Common bacterial responses in six ecosystems exposed to 10 years of elevated atmospheric carbon dioxide

John Dunbar, Stephanie A. Eichorst, La Verne Gallegos-Graves, Shannon Silva, Gary Xie, N. W. Hengartner, R. David Evans, Bruce A. Hungate, Robert B. Jackson, J. Patrick Megonigal, Christopher W. Schadt, Rytas Vilgalys, Donald R. Zak, Cheryl R. Kuske

Research output: Contribution to journalArticlepeer-review

76 Scopus citations


Six terrestrial ecosystems in the USA were exposed to elevated atmospheric CO2 in single or multifactorial experiments for more than a decade to assess potential impacts. We retrospectively assessed soil bacterial community responses in all six-field experiments and found ecosystem-specific and common patterns of soil bacterial community response to elevated CO2. Soil bacterial composition differed greatly across the six ecosystems. No common effect of elevated atmospheric CO2 on bacterial biomass, richness and community composition across all of the ecosystems was identified, although significant responses were detected in individual ecosystems. The most striking common trend across the sites was a decrease of up to 3.5-fold in the relative abundance of Acidobacteria Group 1 bacteria in soils exposed to elevated CO2 or other climate factors. The Acidobacteria Group 1 response observed in exploratory 16S rRNA gene clone library surveys was validated in one ecosystem by 100-fold deeper sequencing and semi-quantitative PCR assays. Collectively, the 16S rRNA gene sequencing approach revealed influences of elevated CO2 on multiple ecosystems. Although few common trends across the ecosystems were detected in the small surveys, the trends may be harbingers of more substantive changes in less abundant, more sensitive taxa that can only be detected by deeper surveys. Published 2012. This article is a U.S. Government work and is in the public domain in the USA.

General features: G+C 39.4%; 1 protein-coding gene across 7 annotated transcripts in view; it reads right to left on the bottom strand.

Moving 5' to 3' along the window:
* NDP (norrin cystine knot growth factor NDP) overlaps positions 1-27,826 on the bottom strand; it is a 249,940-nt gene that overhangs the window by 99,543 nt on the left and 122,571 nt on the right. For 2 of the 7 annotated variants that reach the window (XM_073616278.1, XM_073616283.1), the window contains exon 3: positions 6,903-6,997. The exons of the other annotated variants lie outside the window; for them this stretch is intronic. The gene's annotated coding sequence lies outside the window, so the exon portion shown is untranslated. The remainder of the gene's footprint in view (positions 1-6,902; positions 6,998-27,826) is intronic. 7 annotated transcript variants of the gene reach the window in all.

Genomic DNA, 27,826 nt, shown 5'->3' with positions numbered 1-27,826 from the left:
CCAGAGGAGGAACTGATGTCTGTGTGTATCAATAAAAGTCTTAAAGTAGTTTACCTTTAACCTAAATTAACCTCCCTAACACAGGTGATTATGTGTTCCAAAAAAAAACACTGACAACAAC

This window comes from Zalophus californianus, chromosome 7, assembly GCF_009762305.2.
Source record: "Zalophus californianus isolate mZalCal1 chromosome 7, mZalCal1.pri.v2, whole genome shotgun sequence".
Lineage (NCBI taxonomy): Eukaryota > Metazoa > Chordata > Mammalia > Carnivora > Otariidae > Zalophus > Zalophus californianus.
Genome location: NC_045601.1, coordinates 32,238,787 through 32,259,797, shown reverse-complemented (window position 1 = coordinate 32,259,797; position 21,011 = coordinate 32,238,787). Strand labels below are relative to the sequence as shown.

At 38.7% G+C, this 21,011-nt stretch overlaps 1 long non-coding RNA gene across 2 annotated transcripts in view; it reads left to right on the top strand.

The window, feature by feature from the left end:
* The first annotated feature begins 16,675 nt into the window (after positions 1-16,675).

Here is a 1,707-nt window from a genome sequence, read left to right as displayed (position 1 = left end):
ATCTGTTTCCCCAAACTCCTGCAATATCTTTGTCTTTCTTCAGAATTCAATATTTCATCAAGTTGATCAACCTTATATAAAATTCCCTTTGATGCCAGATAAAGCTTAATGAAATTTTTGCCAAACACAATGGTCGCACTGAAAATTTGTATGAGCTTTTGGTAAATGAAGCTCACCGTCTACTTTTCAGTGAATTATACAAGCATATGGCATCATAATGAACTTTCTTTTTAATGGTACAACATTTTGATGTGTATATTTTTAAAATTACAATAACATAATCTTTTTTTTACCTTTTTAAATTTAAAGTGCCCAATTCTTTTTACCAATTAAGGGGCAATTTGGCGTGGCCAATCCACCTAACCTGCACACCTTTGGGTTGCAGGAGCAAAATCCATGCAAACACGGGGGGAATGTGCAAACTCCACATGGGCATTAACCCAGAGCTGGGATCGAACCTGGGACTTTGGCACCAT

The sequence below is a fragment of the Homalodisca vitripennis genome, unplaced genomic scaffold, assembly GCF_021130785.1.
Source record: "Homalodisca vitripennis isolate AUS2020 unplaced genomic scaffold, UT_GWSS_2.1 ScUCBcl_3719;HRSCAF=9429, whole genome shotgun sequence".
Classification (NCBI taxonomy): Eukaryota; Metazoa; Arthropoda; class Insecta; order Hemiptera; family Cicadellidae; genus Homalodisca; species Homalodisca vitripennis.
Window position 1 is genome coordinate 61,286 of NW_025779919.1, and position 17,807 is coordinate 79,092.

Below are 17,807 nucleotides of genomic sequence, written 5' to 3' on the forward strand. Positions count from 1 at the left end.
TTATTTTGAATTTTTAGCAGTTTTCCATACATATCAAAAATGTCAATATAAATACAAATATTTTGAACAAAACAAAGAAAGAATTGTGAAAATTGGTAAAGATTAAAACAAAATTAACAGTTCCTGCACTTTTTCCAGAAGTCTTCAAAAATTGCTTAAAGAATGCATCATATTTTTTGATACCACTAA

Original languageEnglish (US)
Pages (from-to)1145-1158
Number of pages14
JournalEnvironmental microbiology
Issue number5
StatePublished - May 2012

ASJC Scopus subject areas

  • Microbiology
  • Ecology, Evolution, Behavior and Systematics


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